How We Set Ourselves Up to be the Martyr

Look, I know that no one loves to claim the title "martyr", but the truth is many of us set ourselves up to be just that. If you have ever said or felt something like this:

  • "I can't trust people."
  • "I do everything for everyone but when I need support, no one shows up."
  • "Why don't I get the support I offer?"

…then you have martyr syndrome.

You aren't alone, we all can feel this way… but feelings don't make it true.

What I have found is that most of us actually set ourselves up for defeat in this area. Unconsciously, we want to be known as the one who helps, supports and even fixes things. While that might be swell, we start comparing what others are doing so we can make sure we do more… then we get upset when support doesn't just magically show up the way we would have provided it.

There are a million different ways people like being supported and probably more than a million ways they don't. Since we are all different, here are some key skills to creating more balance, offering what is needed and getting what you want.

Here is how I help my clients in Confident, Connected & Impactful (my signature coaching program):


What we can stop doing:

Over-giving until depletion.

Giving can be an addiction. Once we start sacrificing our own well-being for another, we've gone too far. In order to give in a way that feels good, we can't deplete ourselves with the expectation that someone else is going to come save us. When our cup is full we give from our hearts. When we give while we are depleted, we might as well be trying to save someone from drowning while not knowing how to swim. Chances are you are both going to drown.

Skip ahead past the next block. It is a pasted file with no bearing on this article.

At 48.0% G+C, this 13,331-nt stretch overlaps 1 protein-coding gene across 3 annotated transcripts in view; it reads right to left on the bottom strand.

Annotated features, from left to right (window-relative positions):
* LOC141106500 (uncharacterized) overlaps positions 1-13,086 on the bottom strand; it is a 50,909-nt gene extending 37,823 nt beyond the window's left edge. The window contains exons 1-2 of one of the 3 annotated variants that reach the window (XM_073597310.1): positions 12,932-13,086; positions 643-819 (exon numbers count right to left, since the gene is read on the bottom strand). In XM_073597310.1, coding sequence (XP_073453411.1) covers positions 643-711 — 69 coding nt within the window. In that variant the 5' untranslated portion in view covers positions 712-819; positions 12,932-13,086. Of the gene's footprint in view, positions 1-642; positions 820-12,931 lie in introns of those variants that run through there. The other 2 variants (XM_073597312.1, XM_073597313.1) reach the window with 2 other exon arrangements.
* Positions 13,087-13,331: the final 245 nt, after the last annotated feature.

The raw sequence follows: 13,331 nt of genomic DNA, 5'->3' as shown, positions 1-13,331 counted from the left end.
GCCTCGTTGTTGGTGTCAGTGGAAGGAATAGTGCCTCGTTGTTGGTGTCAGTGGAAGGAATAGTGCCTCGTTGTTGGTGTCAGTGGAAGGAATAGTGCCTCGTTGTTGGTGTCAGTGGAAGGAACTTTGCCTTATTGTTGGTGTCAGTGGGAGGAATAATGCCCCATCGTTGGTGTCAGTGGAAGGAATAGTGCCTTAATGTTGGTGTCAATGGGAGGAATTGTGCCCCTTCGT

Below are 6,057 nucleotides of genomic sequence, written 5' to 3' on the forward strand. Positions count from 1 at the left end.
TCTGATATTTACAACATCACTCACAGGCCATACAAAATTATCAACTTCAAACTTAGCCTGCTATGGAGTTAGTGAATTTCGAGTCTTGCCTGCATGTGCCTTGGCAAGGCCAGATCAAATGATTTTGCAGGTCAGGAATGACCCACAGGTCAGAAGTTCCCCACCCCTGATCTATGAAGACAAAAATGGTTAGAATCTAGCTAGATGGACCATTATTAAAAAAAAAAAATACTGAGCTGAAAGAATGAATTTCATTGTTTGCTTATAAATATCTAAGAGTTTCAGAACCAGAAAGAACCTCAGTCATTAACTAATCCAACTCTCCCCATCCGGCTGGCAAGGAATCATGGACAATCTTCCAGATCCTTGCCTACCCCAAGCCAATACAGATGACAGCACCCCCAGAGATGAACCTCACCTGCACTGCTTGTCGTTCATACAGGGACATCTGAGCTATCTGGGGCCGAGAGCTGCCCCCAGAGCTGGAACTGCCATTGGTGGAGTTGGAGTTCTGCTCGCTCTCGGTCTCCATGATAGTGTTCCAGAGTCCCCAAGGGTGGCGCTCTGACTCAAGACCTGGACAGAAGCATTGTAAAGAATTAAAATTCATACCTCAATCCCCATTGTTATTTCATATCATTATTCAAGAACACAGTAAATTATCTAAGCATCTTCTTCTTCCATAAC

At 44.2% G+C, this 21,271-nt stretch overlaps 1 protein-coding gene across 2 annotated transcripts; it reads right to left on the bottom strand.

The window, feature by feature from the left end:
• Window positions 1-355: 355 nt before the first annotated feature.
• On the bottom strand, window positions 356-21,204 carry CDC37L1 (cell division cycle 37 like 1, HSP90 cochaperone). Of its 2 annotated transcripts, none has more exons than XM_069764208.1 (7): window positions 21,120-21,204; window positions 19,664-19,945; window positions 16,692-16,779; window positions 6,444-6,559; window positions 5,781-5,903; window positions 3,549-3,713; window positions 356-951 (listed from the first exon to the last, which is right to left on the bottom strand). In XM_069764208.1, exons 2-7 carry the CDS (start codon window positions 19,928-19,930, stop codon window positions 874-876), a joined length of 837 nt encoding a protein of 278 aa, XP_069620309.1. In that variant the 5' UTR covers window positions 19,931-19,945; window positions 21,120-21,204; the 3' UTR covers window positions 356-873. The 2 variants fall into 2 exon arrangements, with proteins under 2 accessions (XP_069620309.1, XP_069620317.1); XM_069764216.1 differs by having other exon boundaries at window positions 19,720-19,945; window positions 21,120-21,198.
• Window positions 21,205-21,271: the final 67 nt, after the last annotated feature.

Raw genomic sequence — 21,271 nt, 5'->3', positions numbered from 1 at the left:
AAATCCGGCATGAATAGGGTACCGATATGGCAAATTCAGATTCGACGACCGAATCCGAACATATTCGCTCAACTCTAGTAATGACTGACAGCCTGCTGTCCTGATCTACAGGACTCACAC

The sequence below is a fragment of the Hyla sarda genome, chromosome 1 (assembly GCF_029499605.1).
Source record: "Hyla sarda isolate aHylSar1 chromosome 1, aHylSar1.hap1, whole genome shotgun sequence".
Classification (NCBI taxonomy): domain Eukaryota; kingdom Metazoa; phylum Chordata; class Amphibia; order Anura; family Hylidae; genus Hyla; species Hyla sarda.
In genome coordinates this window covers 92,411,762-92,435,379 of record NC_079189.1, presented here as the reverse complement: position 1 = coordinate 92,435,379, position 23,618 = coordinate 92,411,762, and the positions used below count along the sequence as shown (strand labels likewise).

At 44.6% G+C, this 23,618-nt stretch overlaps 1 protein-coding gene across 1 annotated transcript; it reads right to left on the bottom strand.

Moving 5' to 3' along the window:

Creating un-written contracts.

We crave to lock people into unwritten contracts. I do this for you (whether or not you want it) and then I have expectations that you will do the same even though I've never clarified it with you or gotten your consent. There's just so much that goes wrong. If you are going to have expectations, then clarify them. Ask for agreement. Otherwise, you are making them agree to the conditions that haven't been expressed and setting yourself up for disappointment.


What we can start doing:


Ask for what we need.

While this may seem simple, many of just expect that the other will know what we need and offer it. For givers, it can be hard to ask for what we want, yet, the best chance of getting it is to be direct and ask for it. We may not always get what we want, but at least we get an answer and we don't have to continue to guess if our needs will be met.


Ask how you can support someone before 'fixing' it.

To stop over-giving, one simple way is to be clear about what they need. Sometimes we can do 99 steps to support someone and all they really needed was to be heard. That's a lot of wasted energy doing things they didn't even want. In fact, my relationships improved when I stopped jumping in to fix everyone.


Fill your cup first.

It's a beautiful thing to want to help and support others. However, many of us use this so we don't have to fill our own cup first - cause let's face it - someone else's problems seem easier for us manage than our own. If you feel like you are always jumping up to help others, take a moment and ask yourself what it is that you need… and give it to yourself.


"What's in my cup is for me. What flows over is for everyone else."

-Iyanla Vanzant


Step out of the martyr role - they aren't giving any prizes for it and it certainly doesn’t help our relationships. It can be enabling, overbearing, and exhausting.


Fill your cup first. Give from abundance.


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